Newsom declares City budget
a non-political document
Budget Committee Chair Daly praised
Mayor Gavin Newsom makes it official - the City's $5.8 billion
budget for the coming year is now approved. First pen used in
the signing went to Supervisor Chris Daly, who chaired the Budget
and Finance Committee of the San Francisco Board of Supervisors,
shown with 22-month-old son Jack Henry Daly. Board President Aaron
Peskin, right, who also served on the Budget and Finance Committee,
received the second pen. Budget supplicants and shapers gathered
in background including from left San Francisco District Attorney
Kamala Harris, San Francisco Public Defender Jeff Adachi; and
members of the Finance and Budget Committee, Supervisors Ross
Mirkarimi, Bevan Dufty, and Sean Elsbernd.
By Pat Murphy
July 29, 2006
Mayor Newsom signed into law the 2006-2007 $5.8 billion City
budget yesterday calling it a non-political document shaped by
Those who shaped it most, members of the Finance and Budget Committee,
echoed that sentiment at the 11:45 a.m. Mayor's Office signing.
Both the mayor and committee members uniformly praised the leadership
of Finance and Budget Committee Chair Chris Daly.
District 6 Supervisor Chris Daly lauds this year's change in committee
membership from three to five members as a structural improvement
for the budget process.
Newsom said there is no more important City effort than development
of the annual budget.
Mayor Gavin Newsom
"The budget is not something is or should be considered
a static document," observed Newsom.
"It is a living, breathing document that represents in so
many significant ways the values of the City."
The mayor gave primary importance to developing the budget in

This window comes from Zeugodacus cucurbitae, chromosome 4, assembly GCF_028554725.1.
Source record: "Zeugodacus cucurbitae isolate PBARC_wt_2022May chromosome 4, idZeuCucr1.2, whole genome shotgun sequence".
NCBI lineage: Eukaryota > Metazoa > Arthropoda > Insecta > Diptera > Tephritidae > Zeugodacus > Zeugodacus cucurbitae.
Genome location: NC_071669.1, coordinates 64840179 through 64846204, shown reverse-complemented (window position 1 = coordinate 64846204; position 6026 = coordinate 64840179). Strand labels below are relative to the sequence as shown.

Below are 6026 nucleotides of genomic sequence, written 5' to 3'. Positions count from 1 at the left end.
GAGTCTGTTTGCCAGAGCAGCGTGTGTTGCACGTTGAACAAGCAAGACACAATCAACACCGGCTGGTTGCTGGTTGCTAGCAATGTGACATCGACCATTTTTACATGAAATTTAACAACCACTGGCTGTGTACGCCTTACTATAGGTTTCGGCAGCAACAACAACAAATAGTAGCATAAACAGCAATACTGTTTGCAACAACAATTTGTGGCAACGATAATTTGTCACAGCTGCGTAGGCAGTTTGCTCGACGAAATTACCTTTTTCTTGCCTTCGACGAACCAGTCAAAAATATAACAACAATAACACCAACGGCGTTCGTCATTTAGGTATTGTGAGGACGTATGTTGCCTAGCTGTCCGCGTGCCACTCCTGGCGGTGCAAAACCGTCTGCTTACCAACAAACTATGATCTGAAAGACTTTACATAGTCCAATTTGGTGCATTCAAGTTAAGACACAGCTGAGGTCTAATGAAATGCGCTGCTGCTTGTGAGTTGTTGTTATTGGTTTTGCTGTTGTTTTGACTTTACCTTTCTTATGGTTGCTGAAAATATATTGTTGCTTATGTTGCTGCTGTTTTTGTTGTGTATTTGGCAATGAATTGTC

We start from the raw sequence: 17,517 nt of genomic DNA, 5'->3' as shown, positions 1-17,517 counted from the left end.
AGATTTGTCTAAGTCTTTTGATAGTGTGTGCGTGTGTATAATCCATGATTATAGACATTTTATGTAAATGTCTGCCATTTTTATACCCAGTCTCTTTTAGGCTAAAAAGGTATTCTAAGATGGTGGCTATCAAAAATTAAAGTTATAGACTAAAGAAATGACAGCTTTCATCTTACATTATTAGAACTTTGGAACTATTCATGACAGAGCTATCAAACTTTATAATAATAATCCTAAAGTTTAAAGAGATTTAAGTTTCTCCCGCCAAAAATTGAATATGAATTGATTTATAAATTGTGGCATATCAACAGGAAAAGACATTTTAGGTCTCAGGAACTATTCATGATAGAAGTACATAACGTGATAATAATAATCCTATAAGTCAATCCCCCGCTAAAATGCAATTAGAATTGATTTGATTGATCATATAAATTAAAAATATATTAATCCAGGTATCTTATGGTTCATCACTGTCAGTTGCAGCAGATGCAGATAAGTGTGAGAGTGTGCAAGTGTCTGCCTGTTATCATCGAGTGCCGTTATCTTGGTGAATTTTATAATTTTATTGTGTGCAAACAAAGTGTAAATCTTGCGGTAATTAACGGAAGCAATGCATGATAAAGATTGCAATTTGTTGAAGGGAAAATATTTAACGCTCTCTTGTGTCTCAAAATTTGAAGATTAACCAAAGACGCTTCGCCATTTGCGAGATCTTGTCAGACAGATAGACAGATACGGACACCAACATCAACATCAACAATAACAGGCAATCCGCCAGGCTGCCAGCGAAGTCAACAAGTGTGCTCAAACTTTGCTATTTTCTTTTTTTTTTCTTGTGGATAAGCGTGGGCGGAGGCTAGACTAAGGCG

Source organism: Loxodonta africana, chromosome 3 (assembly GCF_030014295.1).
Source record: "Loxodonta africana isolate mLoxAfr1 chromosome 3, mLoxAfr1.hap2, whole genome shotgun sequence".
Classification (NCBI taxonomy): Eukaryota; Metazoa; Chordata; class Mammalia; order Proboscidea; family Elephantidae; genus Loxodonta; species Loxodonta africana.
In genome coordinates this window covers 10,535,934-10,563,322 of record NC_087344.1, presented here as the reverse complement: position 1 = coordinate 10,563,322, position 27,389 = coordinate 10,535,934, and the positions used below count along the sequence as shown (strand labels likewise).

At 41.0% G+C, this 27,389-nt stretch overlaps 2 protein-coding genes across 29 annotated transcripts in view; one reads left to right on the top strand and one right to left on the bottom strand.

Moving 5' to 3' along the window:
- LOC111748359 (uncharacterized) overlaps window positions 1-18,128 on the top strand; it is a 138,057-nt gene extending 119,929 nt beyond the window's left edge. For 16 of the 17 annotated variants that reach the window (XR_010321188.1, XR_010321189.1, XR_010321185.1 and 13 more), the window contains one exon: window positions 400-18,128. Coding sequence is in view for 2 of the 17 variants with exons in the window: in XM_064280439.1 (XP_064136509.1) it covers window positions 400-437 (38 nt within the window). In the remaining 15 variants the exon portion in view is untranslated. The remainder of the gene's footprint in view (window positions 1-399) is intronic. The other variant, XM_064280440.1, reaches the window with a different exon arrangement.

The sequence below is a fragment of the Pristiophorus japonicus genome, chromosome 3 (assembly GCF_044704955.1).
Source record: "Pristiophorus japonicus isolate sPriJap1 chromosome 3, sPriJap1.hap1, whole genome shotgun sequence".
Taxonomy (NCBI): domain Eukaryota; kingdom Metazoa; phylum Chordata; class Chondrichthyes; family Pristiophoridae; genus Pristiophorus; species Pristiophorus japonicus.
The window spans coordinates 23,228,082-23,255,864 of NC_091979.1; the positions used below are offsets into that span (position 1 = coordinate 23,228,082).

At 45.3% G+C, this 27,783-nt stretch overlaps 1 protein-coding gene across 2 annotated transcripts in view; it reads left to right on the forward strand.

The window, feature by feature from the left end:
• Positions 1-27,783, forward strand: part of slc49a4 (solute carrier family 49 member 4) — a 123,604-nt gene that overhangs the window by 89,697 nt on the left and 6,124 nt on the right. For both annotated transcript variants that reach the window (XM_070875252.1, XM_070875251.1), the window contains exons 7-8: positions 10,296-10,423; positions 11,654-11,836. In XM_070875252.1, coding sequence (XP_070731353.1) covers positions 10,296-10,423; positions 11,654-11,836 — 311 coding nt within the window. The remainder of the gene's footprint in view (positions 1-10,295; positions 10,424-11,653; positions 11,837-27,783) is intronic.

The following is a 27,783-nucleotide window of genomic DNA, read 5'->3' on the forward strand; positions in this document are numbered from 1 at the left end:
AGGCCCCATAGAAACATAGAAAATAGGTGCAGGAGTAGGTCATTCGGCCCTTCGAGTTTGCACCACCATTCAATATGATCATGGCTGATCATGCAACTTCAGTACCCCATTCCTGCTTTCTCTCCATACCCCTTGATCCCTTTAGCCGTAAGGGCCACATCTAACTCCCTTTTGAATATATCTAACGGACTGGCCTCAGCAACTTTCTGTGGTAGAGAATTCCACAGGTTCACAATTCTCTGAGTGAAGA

a non-political way.
"We've always stated, in at least the last two-and-a-half
years that I've had the privilege of being mayor, the importance
of the budget in making sure that it is a non-political document
as it relates to the politics of City Hall," Newsom continued.
"I think we all recognize that we have jobs and roles to
play in City government but when it comes to the budgeting process
we've got to put aside our differences and work across our differences
in an apolitical way.
"And I think this year, as it was the case last year, represents
the best of City government where people come together, people
put aside their differences, people begin to work collaboratively
- not just members of the Board but District Attorney Kamala Harris
this year as well, so has Supervisor Mirkarimi, Supervisor Bevan
Dufty and everyone else..."
Size of the budget represents an investment in San Franciscans,
"It is a big budget, no doubt, but the investments are appropriate
- historic investments in people, historic investments in capital
in this budget as well as historic investments in setting aside
resources for a rainy day..."
Peskin lost his swing vote status on the Finance and Budget Committee
to Dufty, Peskin chuckled.
"I designed the committee so that I would be the swing vote,"
recalled the Board president.
"It didn't turn out that way. Supervisor Dufty was the swing
vote. I decided that from the fiscally conservative side that
when Supervisor onboard... when we were losing it on three to
two votes (Peskin would become the swing vote).
"I think really that the kudos go to the chair of the committee
Supervisor Chris Daly," Peskin noted.
Daly also invoked collaboration.
"This was really a collaborative process and I think moving
to a two to five member committee was a significant structural
reform in the right move for the Board of Supervisors.
"It was a great budget and... for years community groups
have talked about a people's budget in San Francisco and I think
that this year we're the closest that we've ever been to a people's